Impact Initiatives is a charity that sets up and manages services to support people of all ages in Brighton and Hove and West Sussex where there is a gap in existing services.
With more than 2,500 service users and a mobile workforce in many locations, the organisation needed to find a way for staff to more easily collaborate.
“Despite being a charity we operate like a complex business, with many income and expenditure streams”, says Chief Executive Caroline Ridley. However, Impact Initiative’s IT did not live up to those ‘complex business’ needs. “We needed a system to better manage all of our data and to be able to communicate with each other and share documents – that was one of the biggest drivers for change”.
The way it was
An out-of-date IT infrastructure was detrimental to organisational efficiency. The charity’s 80 employees and 150 volunteers shared sensitive data over the phone, via email and using cloud sharing software such as Dropbox. Several operating systems were in use and the main server’s hard drive had insufficient storage space to accommodate Impact Initiatives’ needs. What’s more, remote access to the Central office by their highly mobile workforce was not possible.
The way it is now
Newman examined the organisation’s aims and requirements carefully and in partnership with Impact Initiatives made the following improvements:
- Easy collaboration — Newman installed a more powerful server and deployed Microsoft Office 365, a cloud-based suite of desktop applications and services. The move has brought “noticeable time savings and the reassurance that everything that needs to be accessed remotely is in one place”, says Caroline. ”Now, staff and volunteers can store and retrieve files from any computer at Impact Initiatives’ seven sites or from their smartphone. Downtime is no longer a concern: if broadband connection fails, staff log on elsewhere and continue working”.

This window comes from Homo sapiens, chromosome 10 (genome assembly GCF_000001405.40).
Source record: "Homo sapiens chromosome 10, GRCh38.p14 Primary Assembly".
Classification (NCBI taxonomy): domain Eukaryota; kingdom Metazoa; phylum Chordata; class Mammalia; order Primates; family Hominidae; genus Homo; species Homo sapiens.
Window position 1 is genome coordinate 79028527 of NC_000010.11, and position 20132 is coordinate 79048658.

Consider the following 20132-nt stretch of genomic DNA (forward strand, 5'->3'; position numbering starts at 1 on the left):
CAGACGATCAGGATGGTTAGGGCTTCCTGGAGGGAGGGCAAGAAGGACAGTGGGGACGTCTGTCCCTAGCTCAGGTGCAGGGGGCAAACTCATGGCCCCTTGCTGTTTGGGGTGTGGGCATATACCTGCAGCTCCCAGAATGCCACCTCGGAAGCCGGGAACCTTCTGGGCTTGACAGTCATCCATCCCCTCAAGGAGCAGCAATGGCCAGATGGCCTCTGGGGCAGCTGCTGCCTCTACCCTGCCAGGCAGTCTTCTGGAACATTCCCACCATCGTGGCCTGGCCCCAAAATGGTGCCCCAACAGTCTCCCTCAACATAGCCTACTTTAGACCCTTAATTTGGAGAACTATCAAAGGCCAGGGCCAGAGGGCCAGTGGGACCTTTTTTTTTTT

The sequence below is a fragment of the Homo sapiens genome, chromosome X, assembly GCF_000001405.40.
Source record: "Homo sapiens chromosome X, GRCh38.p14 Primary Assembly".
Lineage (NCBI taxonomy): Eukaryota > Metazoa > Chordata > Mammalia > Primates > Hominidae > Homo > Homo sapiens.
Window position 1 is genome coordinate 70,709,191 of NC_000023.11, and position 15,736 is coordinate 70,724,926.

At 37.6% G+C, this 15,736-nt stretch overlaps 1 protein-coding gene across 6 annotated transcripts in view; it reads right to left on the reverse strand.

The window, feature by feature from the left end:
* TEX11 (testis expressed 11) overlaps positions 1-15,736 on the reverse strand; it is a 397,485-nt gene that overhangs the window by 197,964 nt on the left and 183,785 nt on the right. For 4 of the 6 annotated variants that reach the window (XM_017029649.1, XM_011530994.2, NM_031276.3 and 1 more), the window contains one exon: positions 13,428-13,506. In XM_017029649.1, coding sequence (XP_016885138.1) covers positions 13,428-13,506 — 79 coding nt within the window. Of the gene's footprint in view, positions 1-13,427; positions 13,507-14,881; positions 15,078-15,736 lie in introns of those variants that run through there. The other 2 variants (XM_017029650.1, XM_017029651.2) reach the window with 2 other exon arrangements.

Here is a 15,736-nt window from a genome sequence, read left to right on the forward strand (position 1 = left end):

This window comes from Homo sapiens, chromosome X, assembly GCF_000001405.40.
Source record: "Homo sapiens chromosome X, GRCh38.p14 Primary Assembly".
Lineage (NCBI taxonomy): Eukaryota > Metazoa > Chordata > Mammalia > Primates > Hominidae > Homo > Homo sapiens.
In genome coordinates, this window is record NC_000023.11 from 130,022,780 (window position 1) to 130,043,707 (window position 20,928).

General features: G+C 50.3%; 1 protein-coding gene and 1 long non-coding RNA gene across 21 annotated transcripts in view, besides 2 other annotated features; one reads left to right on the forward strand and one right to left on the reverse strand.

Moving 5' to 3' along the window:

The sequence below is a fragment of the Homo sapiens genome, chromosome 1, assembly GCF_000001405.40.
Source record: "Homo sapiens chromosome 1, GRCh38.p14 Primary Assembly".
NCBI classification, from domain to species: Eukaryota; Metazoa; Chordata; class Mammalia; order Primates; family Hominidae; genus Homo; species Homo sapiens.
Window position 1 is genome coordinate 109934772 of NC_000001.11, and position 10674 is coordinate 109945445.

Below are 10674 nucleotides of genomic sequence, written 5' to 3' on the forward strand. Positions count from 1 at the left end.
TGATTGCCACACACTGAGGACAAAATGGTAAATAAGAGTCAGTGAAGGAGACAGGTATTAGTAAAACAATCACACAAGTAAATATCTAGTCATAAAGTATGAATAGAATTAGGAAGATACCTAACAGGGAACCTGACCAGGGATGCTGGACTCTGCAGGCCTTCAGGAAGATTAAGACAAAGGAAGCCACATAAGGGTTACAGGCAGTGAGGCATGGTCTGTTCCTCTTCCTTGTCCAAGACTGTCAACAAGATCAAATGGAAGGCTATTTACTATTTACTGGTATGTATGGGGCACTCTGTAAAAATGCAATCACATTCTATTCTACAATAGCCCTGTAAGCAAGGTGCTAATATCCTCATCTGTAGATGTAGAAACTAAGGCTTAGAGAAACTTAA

- Increased productivity — With a mostly remote workforce spread over a large area, clear communication is crucial. Thanks to the cloud-based operating system, staff can access email and share diaries from a smartphone or computer, no matter where they are. “Being able to log in from anywhere is a huge advantage”, says Caroline. “I put my meeting appointments on my phone and it synchronises with colleagues’ diaries. It’s far more efficient. Before, we had no way of sharing appointments”.
- Better services — At Impact Initiatives, the creation of reports is essential to monitor service success and to use in funding bids. However, reporting for the Advocacy service – which helps adults with learning difficulty or disability to make their voice heard– was very time consuming. Case notes were recounted over the phone and stored in several places by staff who are part-time and mobile and therefore not always easy to contact. Newman installed a bespoke server to power a dedicated database so staff simply log in to access, input or edit up-to-date records at any time.
- Waste reduction — Impact Initiatives’ busy Young People’s Centre was using an old, inefficient printer to produce posters, leaflets and fact sheets. With a powerful multifunctional machine that scans, copies and prints to replace it, teams are saving time and paper. The handy scan-to-email function has proven particularly popular. A service agreement eliminates hassle too – the equipment is automatically remotely monitored to collect readings and alerts Newman to any problems. If there is a fault, Newman carries out the repair promptly at no additional charge.
‘Better in the long run’
The IT that Newman has implemented enables Impact Initiatives to work a better way because teams can instantly open and edit files ‘on the road’.
Caroline concluded: “To be able to access files such as policy documents, leaflets and appraisals from anywhere is a huge advantage. The fact that information is held centrally is saving so much time and means data is much more accurate and version control is far simpler. This has freed up managers to look at service development so we can be better in the long run.
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